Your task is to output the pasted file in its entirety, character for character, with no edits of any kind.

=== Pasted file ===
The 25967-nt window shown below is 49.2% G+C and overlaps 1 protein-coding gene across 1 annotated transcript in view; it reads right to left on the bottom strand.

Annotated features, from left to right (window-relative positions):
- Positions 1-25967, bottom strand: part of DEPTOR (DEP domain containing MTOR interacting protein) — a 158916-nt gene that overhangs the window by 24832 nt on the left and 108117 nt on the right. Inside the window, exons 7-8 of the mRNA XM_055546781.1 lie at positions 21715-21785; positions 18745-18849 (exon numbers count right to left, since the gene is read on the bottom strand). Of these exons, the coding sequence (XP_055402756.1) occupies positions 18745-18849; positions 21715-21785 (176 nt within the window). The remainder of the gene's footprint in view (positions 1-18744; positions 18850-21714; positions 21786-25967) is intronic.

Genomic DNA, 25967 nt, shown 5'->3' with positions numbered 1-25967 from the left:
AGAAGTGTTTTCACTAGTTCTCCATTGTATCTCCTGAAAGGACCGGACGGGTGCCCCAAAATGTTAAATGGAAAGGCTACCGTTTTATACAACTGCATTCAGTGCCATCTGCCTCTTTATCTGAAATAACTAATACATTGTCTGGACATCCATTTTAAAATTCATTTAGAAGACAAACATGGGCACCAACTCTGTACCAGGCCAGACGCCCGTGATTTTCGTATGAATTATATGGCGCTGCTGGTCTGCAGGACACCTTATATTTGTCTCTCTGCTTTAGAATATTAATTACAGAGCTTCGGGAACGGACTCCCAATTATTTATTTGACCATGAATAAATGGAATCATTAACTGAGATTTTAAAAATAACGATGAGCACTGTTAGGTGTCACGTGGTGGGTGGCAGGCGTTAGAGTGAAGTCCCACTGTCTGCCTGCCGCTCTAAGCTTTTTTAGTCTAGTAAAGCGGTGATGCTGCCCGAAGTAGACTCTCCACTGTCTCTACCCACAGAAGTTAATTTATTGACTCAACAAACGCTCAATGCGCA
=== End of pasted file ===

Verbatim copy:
The 25967-nt window shown below is 49.2% G+C and overlaps 1 protein-coding gene across 1 annotated transcript in view; it reads right to left on the bottom strand.

Annotated features, from left to right (window-relative positions):
- Positions 1-25967, bottom strand: part of DEPTOR (DEP domain containing MTOR interacting protein) — a 158916-nt gene that overhangs the window by 24832 nt on the left and 108117 nt on the right. Inside the window, exons 7-8 of the mRNA XM_055546781.1 lie at positions 21715-21785; positions 18745-18849 (exon numbers count right to left, since the gene is read on the bottom strand). Of these exons, the coding sequence (XP_055402756.1) occupies positions 18745-18849; positions 21715-21785 (176 nt within the window). The remainder of the gene's footprint in view (positions 1-18744; positions 18850-21714; positions 21786-25967) is intronic.

Genomic DNA, 25967 nt, shown 5'->3' with positions numbered 1-25967 from the left:
AGAAGTGTTTTCACTAGTTCTCCATTGTATCTCCTGAAAGGACCGGACGGGTGCCCCAAAATGTTAAATGGAAAGGCTACCGTTTTATACAACTGCATTCAGTGCCATCTGCCTCTTTATCTGAAATAACTAATACATTGTCTGGACATCCATTTTAAAATTCATTTAGAAGACAAACATGGGCACCAACTCTGTACCAGGCCAGACGCCCGTGATTTTCGTATGAATTATATGGCGCTGCTGGTCTGCAGGACACCTTATATTTGTCTCTCTGCTTTAGAATATTAATTACAGAGCTTCGGGAACGGACTCCCAATTATTTATTTGACCATGAATAAATGGAATCATTAACTGAGATTTTAAAAATAACGATGAGCACTGTTAGGTGTCACGTGGTGGGTGGCAGGCGTTAGAGTGAAGTCCCACTGTCTGCCTGCCGCTCTAAGCTTTTTTAGTCTAGTAAAGCGGTGATGCTGCCCGAAGTAGACTCTCCACTGTCTCTACCCACAGAAGTTAATTTATTGACTCAACAAACGCTCAATGCGCA